The Defense Department’s Hollywood liaison, Phil Straub, recently told Wired Magazine’s Danger Room blog that the Pentagon had to cease cooperation with the film Avengers because it had become too unrealistic and no longer representative of the military.
Strub told Danger Room reporter Spencer Ackerman that the film “just got to the point where it didn’t make any sense.” Here’s his quote which I suppose he apparently didn’t give while sitting aboard a floating, invisible “helicarrier” and fending off attacks from Norse gods from space.
“We couldn’t reconcile the unreality of this international organization and our place in it,” Phil Strub, the Defense Department’s Hollywood liaison, tells Danger Room. “To whom did S.H.I.E.L.D. answer? Did we work for S.H.I.E.L.D.? We hit that roadblock and decided we couldn’t do anything” with the film.
The weird thing is, the Pentagon often takes pride in working with Hollywood studios to ensure that the depiction of the military’s organization and hardware in feature films are as close to reality as possible. The Pentagon worked on films like Act of Valor, Iron Man and the upcoming Battleship. However, Avengers evidently went too far for the DoD to continue to affiliate with.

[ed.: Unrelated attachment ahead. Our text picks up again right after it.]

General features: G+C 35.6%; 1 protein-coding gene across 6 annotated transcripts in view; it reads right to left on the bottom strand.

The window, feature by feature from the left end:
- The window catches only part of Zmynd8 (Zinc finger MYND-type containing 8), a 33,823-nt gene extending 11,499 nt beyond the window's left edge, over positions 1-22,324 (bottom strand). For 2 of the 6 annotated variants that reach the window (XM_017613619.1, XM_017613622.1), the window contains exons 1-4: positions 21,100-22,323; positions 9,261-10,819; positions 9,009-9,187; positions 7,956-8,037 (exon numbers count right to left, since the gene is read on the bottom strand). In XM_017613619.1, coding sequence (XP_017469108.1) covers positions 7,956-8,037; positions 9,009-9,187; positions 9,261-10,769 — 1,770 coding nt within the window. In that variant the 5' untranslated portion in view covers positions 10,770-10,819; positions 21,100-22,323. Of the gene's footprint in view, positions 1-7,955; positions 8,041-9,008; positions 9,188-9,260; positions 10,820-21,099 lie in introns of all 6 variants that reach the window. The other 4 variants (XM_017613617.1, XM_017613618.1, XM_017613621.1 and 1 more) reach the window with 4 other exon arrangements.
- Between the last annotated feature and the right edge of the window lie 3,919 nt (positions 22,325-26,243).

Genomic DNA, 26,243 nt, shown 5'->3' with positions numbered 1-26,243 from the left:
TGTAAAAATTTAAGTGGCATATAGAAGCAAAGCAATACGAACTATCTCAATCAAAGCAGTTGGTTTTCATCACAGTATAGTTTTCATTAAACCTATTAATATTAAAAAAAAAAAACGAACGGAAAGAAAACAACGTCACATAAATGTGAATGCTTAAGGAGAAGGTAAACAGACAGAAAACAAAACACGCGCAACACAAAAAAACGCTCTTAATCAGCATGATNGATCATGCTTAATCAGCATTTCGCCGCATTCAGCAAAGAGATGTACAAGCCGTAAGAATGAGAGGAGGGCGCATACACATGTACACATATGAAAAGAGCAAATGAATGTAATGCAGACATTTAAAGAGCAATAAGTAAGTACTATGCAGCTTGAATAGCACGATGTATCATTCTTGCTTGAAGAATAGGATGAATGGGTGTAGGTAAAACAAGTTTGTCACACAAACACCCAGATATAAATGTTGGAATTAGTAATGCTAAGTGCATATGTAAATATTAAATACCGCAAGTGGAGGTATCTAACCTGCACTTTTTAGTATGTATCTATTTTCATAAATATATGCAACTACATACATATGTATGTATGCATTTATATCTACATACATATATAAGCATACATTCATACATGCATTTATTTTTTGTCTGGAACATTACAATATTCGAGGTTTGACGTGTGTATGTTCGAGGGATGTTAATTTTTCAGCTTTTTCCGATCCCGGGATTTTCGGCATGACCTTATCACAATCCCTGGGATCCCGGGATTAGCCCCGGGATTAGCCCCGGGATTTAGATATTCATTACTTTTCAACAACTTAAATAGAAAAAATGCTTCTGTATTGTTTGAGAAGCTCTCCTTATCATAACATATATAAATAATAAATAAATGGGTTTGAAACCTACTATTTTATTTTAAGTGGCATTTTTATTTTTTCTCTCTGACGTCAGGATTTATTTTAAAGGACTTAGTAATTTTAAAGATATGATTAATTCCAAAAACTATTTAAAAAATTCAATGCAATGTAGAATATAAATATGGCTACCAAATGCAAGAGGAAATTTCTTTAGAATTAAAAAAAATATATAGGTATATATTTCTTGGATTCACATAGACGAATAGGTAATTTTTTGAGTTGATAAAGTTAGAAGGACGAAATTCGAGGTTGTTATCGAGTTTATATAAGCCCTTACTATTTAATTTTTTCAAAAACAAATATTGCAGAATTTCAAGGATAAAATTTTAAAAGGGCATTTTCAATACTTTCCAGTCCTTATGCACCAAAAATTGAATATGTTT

So, apparently, this movie is too silly but aliens shooting giant exploding pegs into Naval ships while Rihanna saves the world isn’t.
Strub told Ackerman that the persistent problems that the Pentagon encountered were things like S.H.I.E.L.D.’s constitutional authority, what body oversees the organization and the fact that, as the movie suggest, that S.H.I.E.L.D.’s equipment comes on loan via a United Nations Security Council resolution.
Wait. So, in real life, S.H.I.E.L.D. wouldn’t be run by shadowy council of Powers Boothe and Jenny Agutter? Next thing you’ll be telling me there aren’t evil rock spiders on the moon.
h/t Wired Magazine
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